Spring Cleaning

The author can take credit if s/he wants, but I got in from a night of drinking and found this on my desktop:

just watching an ad for “carpet fresh no vacuum” here. you just spray it on and leave. like fabreeze. is there a trend here? we dont want to clean. we’ll just cover rotting smells up with perfume and spices. like the middle ages.

now if i could come up with a thought like that more regularly, i could have my own blog.

Guest Blogging via IM

For the past month or so, I’ve been working on a project for my marine ecology class. We had to design our own experiment, on any subject we wanted, and carry it out.

I’ve been doing evil experiments on barnacles. Barnacles are those little encrusting guys that just look like white bumps on rocks, boats, piers, and other hard sufaces that come in contact with the ocean. Well they have secret lives that most people don’t know about. There are actually little living bodies in those white bumps. When they are covered in water, they open up their shells and furiously sweep their tiny legs around in the water to collect food.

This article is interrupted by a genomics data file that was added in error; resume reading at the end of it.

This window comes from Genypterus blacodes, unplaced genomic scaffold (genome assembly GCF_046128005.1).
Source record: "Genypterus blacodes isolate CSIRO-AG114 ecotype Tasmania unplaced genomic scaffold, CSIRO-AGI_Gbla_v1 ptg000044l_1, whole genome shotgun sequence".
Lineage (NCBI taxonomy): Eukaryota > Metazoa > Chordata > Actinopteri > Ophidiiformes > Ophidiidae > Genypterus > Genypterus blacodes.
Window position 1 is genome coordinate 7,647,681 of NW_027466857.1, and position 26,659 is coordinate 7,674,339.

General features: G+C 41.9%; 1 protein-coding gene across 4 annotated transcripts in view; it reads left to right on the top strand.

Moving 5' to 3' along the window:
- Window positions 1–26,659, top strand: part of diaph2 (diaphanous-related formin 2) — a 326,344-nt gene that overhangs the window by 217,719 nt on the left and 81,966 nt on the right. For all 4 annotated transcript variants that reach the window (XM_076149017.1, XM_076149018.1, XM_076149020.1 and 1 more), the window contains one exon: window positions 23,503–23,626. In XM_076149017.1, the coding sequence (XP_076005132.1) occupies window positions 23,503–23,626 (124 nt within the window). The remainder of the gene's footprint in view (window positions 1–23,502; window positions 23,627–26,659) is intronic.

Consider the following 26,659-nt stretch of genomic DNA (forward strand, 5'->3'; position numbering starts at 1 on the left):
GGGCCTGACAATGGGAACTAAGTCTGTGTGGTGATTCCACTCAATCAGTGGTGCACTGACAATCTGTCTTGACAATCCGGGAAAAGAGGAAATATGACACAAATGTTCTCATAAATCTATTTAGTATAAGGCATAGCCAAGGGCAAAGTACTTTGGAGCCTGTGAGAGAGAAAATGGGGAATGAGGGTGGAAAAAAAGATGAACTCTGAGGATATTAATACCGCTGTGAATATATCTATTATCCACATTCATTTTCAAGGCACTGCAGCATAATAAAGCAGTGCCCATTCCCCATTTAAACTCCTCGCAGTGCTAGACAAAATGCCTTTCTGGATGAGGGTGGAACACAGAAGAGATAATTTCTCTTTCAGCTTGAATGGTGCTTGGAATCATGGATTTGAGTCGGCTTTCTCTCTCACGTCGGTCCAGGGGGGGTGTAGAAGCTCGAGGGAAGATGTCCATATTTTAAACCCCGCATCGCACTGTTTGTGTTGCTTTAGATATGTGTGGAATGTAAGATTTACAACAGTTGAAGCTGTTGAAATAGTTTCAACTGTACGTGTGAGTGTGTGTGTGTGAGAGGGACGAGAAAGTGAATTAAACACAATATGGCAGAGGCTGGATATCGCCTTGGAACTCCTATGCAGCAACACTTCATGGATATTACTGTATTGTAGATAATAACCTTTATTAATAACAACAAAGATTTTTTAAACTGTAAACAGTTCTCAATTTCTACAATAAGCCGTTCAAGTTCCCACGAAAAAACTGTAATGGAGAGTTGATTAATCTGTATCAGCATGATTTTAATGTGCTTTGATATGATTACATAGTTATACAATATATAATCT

My experiment is related to this activity, but I won’t go into detail. Anyway, here are some of my barnacles alive, color coded so I know who is who (I also gave them names).

Because I am studying how they feed, I had to kill them (the evil part) and take out their legs, which are called cirri. I photographed the cirri of 20 barnacles today, and then used a program to measure how long the legs were. It was awesome. Here is one of the pics of the legs detached from the body!

I don’t think I can go to the beach ever again without wanting to dissect everything. Gawd bless the sea creechiz.